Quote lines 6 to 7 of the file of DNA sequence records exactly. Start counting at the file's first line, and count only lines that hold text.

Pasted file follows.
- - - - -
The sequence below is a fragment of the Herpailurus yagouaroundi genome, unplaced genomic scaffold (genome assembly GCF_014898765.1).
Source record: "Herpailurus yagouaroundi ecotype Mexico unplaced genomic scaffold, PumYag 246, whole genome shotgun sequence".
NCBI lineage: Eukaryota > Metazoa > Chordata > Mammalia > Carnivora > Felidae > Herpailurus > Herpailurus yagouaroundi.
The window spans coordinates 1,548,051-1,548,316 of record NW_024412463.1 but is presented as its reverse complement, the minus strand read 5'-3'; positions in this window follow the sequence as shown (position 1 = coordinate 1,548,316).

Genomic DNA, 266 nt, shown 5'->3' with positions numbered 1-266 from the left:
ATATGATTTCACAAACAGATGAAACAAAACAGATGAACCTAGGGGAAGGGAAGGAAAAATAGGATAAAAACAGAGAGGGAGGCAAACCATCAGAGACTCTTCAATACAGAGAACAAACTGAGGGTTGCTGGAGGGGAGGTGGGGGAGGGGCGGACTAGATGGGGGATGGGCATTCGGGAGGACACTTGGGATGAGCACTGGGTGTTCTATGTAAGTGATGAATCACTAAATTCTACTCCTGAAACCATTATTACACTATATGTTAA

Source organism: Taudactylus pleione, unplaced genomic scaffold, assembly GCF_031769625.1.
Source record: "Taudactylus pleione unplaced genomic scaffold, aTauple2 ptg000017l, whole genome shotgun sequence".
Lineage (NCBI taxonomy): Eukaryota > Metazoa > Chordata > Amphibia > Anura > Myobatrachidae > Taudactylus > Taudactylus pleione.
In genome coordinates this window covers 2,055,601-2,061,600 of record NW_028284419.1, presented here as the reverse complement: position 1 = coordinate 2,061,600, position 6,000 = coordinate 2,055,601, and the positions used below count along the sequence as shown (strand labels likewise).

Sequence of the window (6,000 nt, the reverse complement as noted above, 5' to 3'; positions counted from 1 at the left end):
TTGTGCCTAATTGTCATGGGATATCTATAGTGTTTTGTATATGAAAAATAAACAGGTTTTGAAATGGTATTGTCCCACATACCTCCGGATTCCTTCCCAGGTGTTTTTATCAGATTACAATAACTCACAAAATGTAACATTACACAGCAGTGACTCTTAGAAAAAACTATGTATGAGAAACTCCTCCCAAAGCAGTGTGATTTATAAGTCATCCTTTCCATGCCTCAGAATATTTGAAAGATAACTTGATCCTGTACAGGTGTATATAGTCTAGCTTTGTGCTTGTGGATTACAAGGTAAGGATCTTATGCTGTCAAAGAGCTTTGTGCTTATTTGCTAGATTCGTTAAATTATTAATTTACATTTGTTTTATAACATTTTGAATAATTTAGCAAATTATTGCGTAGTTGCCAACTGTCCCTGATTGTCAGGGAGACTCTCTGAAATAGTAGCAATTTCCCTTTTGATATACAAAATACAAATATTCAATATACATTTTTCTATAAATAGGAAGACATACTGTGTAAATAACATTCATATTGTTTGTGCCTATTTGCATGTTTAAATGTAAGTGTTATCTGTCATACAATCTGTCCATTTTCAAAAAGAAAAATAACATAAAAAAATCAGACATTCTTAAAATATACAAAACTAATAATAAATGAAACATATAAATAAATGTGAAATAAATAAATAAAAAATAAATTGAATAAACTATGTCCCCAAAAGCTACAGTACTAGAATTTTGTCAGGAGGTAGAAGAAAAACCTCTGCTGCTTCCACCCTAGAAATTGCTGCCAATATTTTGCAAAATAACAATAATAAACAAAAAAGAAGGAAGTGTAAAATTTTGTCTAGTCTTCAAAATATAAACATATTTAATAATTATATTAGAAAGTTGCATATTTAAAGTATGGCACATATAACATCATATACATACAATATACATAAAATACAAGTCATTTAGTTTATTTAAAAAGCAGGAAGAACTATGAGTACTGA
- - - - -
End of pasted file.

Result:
ATATGATTTCACAAACAGATGAAACAAAACAGATGAACCTAGGGGAAGGGAAGGAAAAATAGGATAAAAACAGAGAGGGAGGCAAACCATCAGAGACTCTTCAATACAGAGAACAAACTGAGGGTTGCTGGAGGGGAGGTGGGGGAGGGGCGGACTAGATGGGGGATGGGCATTCGGGAGGACACTTGGGATGAGCACTGGGTGTTCTATGTAAGTGATGAATCACTAAATTCTACTCCTGAAACCATTATTACACTATATGTTAA

Source organism: Taudactylus pleione, unplaced genomic scaffold, assembly GCF_031769625.1.